AGO C.I to C.III

The aircraft of AGO were some of the few used in the German Air Force machines that had a pressure propeller drive and were used as a reconnaissance aircraft.

 

Development and construction:

Founded in 1911 under the name Gustav Otto Flugmaschinenwerke, the company opened a branch office near Berlin in 1912 under the name AGO (Aviatiker Gustav Otto) and began developing its own aircraft models. Unlike most other companies, however, the designer August Haefeli produced aircraft that were powered by a pressure screw.

The pressure propeller should allow the pilot a better view to the front, where else the engine would have been installed. Furthermore, the flow around the wings should not be influenced as with a tractor propeller and so the aerodynamics can be improved.

Due to the pressure propeller-related design, sat the pilot and the observer in a nacelle instead of a hull as usual. In addition, the pilot sat in the back seat while the observer sat in front and could operate a machine gun.

In addition to the variant for the army, a prototype with floats for the Imperial Navy was produced and delivered under the name AGO C.Iw.

1915 was begun with the development of the successor model C.II. The biggest change has been the cooling of the engine and some aerodynamic adjustments. Also of this type some aircraft were delivered to the Navy, which could be equipped with floats.

At the turn of the year from 1915 to 1916, the last version, the C.III was produced. This was slightly smaller in size than the C.II had no other changes.

 

AGO pressure propeller biplane with open cockpit

 

Ago aircraft with fuselage fence

Ago aircraft with fuselage fence

 

Ago airplane with thrust engine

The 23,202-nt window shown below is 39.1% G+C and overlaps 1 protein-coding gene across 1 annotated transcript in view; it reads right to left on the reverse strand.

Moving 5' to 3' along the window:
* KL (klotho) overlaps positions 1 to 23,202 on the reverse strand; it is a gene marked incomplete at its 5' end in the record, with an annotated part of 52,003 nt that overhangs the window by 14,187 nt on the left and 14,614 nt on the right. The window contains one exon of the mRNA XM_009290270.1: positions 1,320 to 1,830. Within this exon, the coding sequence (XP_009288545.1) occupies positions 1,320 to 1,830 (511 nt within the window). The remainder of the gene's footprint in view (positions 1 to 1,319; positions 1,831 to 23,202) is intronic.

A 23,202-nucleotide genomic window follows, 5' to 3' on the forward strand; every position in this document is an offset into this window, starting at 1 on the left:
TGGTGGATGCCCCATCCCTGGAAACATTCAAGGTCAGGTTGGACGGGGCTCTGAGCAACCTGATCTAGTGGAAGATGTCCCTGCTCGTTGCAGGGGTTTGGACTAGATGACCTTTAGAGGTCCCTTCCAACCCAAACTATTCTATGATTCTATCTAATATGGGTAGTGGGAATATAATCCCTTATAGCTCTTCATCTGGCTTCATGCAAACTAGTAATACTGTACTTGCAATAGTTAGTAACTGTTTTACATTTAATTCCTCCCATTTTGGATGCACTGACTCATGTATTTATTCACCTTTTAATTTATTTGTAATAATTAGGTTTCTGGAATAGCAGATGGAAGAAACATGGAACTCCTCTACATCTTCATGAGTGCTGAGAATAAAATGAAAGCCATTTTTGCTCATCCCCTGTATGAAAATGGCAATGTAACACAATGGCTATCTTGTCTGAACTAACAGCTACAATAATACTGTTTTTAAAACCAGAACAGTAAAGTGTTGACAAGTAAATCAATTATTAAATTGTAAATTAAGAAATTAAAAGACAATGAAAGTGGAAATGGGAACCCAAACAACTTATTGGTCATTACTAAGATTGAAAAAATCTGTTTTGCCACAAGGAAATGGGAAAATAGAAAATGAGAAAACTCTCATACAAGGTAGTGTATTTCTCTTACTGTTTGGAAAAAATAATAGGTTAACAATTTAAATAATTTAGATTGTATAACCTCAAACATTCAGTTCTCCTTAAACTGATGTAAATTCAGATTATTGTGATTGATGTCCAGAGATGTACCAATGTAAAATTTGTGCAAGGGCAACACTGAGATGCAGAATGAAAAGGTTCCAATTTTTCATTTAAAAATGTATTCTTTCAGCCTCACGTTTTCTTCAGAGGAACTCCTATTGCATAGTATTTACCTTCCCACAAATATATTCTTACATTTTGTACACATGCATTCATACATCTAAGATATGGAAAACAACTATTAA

AGO C.II

 

 

 

Use in the First World War:

From the middle of 1915 the reconnaissance aircraft C.I and C.II were in use on the western front, from 1916 followed by the C.III version.

Since the aircraft had a long range and were popular with the pilots for their speed and maneuverability, these aircraft were used until 1917.

Due to the insolvency of the company in 1916 and the merger with Rapp Motorenwerke GmbH to form Bayerische Flugzeugwerke AG (BFW), no further aircraft could be produced. Although shortly after, company founder Gustav Otto founded AGO (Aktiengesellschaft Gustav Otto), which only produced aircraft parts instead of entire machines.

 

 

 

Technical specifications:

Designation: AGO C.I
Country: German Empire
Typ: Armed reconnaissance aircraft
Length: 9 meters
Span: 15 meters
Height: 3,5 meters
Mass: 800kg empty
Crew: Max. 2
Engine: water-cooled inline engine Mercedes D III 160 PS
Maximum speed: 140 km/h
Reach: 480 kilometers
Armament: 1 caliber 7,92mm Parabellum machine gun

 

 

Designation: AGO C.II
Country: German Empire
Typ: Armed reconnaissance aircraft
Length: 9,84 meters
Span: 15 meters
Height: 3,5 meters
Mass: 1.360kg empty
Crew: Max. 2
Engine: water-cooled inline engine Mercedes D IV 220 PS
Maximum speed: 145 km/h
Reach: 580 kilometers
Armament: 1 caliber 7,92mm Parabellum machine gun

 

 

Designation: AGO C.III
Country: German Empire
Typ: Armed reconnaissance aircraft
Length: 7 meters
Span: 11 meters
Height: 3,5 meters